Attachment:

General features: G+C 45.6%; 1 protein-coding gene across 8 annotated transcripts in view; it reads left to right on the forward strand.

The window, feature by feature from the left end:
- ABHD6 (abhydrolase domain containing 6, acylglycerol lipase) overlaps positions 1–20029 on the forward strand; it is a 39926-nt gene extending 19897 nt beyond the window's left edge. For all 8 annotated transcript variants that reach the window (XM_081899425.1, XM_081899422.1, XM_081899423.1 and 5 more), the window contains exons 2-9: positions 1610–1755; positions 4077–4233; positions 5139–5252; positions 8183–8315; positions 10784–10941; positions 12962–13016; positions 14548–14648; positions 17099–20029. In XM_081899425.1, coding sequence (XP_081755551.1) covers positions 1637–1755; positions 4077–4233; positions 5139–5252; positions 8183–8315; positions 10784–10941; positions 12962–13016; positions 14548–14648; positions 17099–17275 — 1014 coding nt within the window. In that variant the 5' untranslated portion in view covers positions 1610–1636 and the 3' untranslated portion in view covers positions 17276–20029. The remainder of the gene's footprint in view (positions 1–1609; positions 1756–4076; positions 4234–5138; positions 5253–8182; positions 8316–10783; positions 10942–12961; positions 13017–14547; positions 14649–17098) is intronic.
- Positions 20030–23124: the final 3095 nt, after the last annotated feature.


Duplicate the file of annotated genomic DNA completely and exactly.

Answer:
General features: G+C 45.6%; 1 protein-coding gene across 8 annotated transcripts in view; it reads left to right on the forward strand.

The window, feature by feature from the left end:
- ABHD6 (abhydrolase domain containing 6, acylglycerol lipase) overlaps positions 1–20029 on the forward strand; it is a 39926-nt gene extending 19897 nt beyond the window's left edge. For all 8 annotated transcript variants that reach the window (XM_081899425.1, XM_081899422.1, XM_081899423.1 and 5 more), the window contains exons 2-9: positions 1610–1755; positions 4077–4233; positions 5139–5252; positions 8183–8315; positions 10784–10941; positions 12962–13016; positions 14548–14648; positions 17099–20029. In XM_081899425.1, coding sequence (XP_081755551.1) covers positions 1637–1755; positions 4077–4233; positions 5139–5252; positions 8183–8315; positions 10784–10941; positions 12962–13016; positions 14548–14648; positions 17099–17275 — 1014 coding nt within the window. In that variant the 5' untranslated portion in view covers positions 1610–1636 and the 3' untranslated portion in view covers positions 17276–20029. The remainder of the gene's footprint in view (positions 1–1609; positions 1756–4076; positions 4234–5138; positions 5253–8182; positions 8316–10783; positions 10942–12961; positions 13017–14547; positions 14649–17098) is intronic.
- Positions 20030–23124: the final 3095 nt, after the last annotated feature.